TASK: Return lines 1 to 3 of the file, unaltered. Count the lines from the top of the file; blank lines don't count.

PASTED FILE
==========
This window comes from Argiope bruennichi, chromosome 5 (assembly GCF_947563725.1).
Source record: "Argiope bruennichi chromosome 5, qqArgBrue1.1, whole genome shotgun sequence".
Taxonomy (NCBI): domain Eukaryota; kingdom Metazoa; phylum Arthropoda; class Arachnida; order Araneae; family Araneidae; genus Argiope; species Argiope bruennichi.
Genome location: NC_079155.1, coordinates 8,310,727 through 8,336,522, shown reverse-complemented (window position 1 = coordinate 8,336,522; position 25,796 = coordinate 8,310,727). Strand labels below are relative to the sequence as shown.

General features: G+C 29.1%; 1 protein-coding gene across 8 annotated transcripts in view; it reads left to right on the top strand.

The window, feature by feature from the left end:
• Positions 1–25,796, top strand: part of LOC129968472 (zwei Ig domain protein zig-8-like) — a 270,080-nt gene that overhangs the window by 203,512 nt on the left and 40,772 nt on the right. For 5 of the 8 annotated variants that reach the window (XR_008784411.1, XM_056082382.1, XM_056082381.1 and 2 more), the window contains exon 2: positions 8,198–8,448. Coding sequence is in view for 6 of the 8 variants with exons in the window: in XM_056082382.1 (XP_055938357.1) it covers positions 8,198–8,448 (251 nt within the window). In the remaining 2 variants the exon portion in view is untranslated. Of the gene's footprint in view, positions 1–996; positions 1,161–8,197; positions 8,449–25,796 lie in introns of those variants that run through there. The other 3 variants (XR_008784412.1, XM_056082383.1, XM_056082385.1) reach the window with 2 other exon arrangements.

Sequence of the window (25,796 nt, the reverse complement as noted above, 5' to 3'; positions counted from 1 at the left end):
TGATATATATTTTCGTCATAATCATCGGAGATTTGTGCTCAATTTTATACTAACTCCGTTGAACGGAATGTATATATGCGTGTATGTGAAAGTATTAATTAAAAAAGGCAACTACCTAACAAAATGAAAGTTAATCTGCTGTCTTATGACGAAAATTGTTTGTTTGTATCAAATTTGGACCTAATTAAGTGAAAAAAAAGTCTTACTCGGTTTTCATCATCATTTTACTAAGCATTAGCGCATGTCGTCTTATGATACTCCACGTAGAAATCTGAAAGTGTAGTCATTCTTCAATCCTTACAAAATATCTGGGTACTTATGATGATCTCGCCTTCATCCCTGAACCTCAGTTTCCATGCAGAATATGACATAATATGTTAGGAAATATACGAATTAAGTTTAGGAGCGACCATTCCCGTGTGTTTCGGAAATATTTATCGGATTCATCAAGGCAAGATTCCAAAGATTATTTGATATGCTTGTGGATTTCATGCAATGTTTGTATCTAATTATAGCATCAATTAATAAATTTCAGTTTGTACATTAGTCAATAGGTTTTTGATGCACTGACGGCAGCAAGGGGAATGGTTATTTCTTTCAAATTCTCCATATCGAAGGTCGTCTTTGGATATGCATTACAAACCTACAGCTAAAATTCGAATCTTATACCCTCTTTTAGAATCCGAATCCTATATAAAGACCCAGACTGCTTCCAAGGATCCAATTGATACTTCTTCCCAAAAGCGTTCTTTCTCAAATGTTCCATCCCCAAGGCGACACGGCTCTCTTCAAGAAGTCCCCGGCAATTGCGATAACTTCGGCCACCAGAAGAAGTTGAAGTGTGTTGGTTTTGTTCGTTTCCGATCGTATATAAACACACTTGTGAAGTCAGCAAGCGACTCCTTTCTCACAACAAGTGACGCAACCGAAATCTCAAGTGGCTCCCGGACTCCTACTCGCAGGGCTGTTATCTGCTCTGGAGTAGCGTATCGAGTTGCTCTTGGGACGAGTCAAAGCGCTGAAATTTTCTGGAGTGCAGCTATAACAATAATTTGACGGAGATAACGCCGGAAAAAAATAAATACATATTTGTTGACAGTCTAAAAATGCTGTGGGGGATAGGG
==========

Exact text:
This window comes from Argiope bruennichi, chromosome 5 (assembly GCF_947563725.1).
Source record: "Argiope bruennichi chromosome 5, qqArgBrue1.1, whole genome shotgun sequence".
Taxonomy (NCBI): domain Eukaryota; kingdom Metazoa; phylum Arthropoda; class Arachnida; order Araneae; family Araneidae; genus Argiope; species Argiope bruennichi.